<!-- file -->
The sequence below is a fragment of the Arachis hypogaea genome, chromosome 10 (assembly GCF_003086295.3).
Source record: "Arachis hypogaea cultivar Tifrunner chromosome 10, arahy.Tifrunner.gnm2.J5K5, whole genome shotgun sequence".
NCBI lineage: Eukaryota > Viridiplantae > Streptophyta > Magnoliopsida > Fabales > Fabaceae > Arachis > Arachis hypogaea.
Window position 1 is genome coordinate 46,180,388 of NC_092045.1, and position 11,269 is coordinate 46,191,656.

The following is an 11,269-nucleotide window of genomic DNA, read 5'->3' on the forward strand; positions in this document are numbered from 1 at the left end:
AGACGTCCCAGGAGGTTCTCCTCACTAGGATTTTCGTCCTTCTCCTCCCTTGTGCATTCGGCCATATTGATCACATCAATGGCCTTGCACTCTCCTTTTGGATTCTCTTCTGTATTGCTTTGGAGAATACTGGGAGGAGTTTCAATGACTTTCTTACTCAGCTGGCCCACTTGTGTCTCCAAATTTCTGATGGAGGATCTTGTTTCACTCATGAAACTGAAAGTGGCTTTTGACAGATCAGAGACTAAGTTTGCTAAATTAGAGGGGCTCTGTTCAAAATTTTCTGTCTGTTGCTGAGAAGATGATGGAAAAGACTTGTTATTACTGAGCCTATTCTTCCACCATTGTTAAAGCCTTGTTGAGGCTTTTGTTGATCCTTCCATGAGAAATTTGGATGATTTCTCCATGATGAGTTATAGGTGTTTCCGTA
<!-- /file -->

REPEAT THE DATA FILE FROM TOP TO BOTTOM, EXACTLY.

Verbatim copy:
The sequence below is a fragment of the Arachis hypogaea genome, chromosome 10 (assembly GCF_003086295.3).
Source record: "Arachis hypogaea cultivar Tifrunner chromosome 10, arahy.Tifrunner.gnm2.J5K5, whole genome shotgun sequence".
NCBI lineage: Eukaryota > Viridiplantae > Streptophyta > Magnoliopsida > Fabales > Fabaceae > Arachis > Arachis hypogaea.
Window position 1 is genome coordinate 46,180,388 of NC_092045.1, and position 11,269 is coordinate 46,191,656.

The following is an 11,269-nucleotide window of genomic DNA, read 5'->3' on the forward strand; positions in this document are numbered from 1 at the left end:
AGACGTCCCAGGAGGTTCTCCTCACTAGGATTTTCGTCCTTCTCCTCCCTTGTGCATTCGGCCATATTGATCACATCAATGGCCTTGCACTCTCCTTTTGGATTCTCTTCTGTATTGCTTTGGAGAATACTGGGAGGAGTTTCAATGACTTTCTTACTCAGCTGGCCCACTTGTGTCTCCAAATTTCTGATGGAGGATCTTGTTTCACTCATGAAACTGAAAGTGGCTTTTGACAGATCAGAGACTAAGTTTGCTAAATTAGAGGGGCTCTGTTCAAAATTTTCTGTCTGTTGCTGAGAAGATGATGGAAAAGACTTGTTATTACTGAGCCTATTCTTCCACCATTGTTAAAGCCTTGTTGAGGCTTTTGTTGATCCTTCCATGAGAAATTTGGATGATTTCTCCATGATGAGTTATAGGTGTTTCCGTA